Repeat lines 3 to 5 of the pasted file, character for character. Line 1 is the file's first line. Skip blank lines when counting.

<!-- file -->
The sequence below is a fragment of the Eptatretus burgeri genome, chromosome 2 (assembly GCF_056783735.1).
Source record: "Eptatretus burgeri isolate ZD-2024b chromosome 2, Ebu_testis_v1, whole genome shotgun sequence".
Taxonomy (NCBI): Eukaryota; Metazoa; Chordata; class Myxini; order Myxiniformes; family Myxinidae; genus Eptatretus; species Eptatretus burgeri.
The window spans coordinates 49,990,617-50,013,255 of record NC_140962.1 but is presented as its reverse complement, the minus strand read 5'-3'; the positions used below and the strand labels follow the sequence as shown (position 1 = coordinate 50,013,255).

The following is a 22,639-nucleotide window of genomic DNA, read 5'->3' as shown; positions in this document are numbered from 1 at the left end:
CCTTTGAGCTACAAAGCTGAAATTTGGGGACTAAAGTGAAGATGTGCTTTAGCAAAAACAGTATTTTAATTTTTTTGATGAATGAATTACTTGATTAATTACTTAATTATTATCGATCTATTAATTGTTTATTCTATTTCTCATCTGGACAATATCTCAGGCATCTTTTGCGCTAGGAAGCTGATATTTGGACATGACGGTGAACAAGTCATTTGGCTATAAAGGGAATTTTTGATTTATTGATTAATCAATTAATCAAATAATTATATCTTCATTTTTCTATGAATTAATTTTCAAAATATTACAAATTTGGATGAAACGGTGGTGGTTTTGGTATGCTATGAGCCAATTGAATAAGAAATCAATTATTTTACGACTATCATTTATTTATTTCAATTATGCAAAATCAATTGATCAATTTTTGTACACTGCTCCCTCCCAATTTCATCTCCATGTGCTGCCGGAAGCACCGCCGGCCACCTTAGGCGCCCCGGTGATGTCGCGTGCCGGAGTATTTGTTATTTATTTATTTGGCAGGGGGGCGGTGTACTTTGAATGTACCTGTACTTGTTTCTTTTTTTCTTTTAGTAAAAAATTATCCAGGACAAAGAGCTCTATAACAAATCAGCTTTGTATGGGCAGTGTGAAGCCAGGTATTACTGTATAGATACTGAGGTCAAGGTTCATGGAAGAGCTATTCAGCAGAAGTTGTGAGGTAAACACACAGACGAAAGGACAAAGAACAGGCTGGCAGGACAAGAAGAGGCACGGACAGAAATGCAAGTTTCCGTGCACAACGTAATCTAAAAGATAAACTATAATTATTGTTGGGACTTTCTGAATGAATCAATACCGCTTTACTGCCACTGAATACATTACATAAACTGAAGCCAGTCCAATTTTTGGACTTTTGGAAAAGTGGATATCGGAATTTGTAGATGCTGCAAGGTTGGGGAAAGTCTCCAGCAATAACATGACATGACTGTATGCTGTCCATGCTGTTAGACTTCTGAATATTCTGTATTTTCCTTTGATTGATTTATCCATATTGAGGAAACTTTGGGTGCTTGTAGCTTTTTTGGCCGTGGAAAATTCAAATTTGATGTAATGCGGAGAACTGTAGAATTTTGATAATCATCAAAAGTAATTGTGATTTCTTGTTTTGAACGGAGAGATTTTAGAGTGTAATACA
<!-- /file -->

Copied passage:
Taxonomy (NCBI): Eukaryota; Metazoa; Chordata; class Myxini; order Myxiniformes; family Myxinidae; genus Eptatretus; species Eptatretus burgeri.
The window spans coordinates 49,990,617-50,013,255 of record NC_140962.1 but is presented as its reverse complement, the minus strand read 5'-3'; the positions used below and the strand labels follow the sequence as shown (position 1 = coordinate 50,013,255).

The following is a 22,639-nucleotide window of genomic DNA, read 5'->3' as shown; positions in this document are numbered from 1 at the left end: